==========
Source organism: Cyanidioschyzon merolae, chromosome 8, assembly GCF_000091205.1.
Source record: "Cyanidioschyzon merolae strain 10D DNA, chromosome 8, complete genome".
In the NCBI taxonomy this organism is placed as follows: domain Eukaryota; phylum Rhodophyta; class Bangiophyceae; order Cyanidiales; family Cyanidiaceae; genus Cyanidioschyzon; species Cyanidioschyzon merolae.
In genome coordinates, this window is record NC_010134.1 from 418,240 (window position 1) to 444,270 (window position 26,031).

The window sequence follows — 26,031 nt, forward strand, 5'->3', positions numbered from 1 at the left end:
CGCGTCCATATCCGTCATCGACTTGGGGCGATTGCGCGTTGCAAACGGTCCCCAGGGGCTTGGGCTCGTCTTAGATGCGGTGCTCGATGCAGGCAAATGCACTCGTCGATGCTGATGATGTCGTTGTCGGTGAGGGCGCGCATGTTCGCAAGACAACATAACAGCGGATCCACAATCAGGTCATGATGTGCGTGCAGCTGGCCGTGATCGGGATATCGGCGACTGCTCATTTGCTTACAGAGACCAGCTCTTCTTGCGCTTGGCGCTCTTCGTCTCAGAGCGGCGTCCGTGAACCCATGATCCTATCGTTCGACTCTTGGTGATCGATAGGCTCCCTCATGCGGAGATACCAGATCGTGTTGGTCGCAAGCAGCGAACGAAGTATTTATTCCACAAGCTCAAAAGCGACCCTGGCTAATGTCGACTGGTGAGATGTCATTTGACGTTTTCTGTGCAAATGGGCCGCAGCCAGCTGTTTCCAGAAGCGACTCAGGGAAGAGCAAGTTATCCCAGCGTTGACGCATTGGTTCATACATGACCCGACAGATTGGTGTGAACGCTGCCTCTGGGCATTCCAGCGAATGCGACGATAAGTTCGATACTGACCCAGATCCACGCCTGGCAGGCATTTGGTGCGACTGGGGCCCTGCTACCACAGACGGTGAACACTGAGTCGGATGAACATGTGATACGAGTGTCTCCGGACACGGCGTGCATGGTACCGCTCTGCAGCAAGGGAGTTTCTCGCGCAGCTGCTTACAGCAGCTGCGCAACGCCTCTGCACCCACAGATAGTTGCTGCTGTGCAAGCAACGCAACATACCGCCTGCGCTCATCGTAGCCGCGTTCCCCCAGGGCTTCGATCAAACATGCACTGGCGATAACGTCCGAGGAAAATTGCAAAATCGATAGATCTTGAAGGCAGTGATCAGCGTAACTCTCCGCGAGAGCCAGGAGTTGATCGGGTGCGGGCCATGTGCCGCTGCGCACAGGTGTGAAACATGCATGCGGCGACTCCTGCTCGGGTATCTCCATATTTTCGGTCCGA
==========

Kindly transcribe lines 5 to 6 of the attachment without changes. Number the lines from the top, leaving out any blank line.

The window sequence follows — 26,031 nt, forward strand, 5'->3', positions numbered from 1 at the left end:
CGCGTCCATATCCGTCATCGACTTGGGGCGATTGCGCGTTGCAAACGGTCCCCAGGGGCTTGGGCTCGTCTTAGATGCGGTGCTCGATGCAGGCAAATGCACTCGTCGATGCTGATGATGTCGTTGTCGGTGAGGGCGCGCATGTTCGCAAGACAACATAACAGCGGATCCACAATCAGGTCATGATGTGCGTGCAGCTGGCCGTGATCGGGATATCGGCGACTGCTCATTTGCTTACAGAGACCAGCTCTTCTTGCGCTTGGCGCTCTTCGTCTCAGAGCGGCGTCCGTGAACCCATGATCCTATCGTTCGACTCTTGGTGATCGATAGGCTCCCTCATGCGGAGATACCAGATCGTGTTGGTCGCAAGCAGCGAACGAAGTATTTATTCCACAAGCTCAAAAGCGACCCTGGCTAATGTCGACTGGTGAGATGTCATTTGACGTTTTCTGTGCAAATGGGCCGCAGCCAGCTGTTTCCAGAAGCGACTCAGGGAAGAGCAAGTTATCCCAGCGTTGACGCATTGGTTCATACATGACCCGACAGATTGGTGTGAACGCTGCCTCTGGGCATTCCAGCGAATGCGACGATAAGTTCGATACTGACCCAGATCCACGCCTGGCAGGCATTTGGTGCGACTGGGGCCCTGCTACCACAGACGGTGAACACTGAGTCGGATGAACATGTGATACGAGTGTCTCCGGACACGGCGTGCATGGTACCGCTCTGCAGCAAGGGAGTTTCTCGCGCAGCTGCTTACAGCAGCTGCGCAACGCCTCTGCACCCACAGATAGTTGCTGCTGTGCAAGCAACGCAACATACCGCCTGCGCTCATCGTAGCCGCGTTCCCCCAGGGCTTCGATCAAACATGCACTGGCGATAACGTCCGAGGAAAATTGCAAAATCGATAGATCTTGAAGGCAGTGATCAGCGTAACTCTCCGCGAGAGCCAGGAGTTGATCGGGTGCGGGCCATGTGCCGCTGCGCACAGGTGTGAAACATGCATGCGGCGACTCCTGCTCGGGTATCTCCATATTTTCGGTCCGA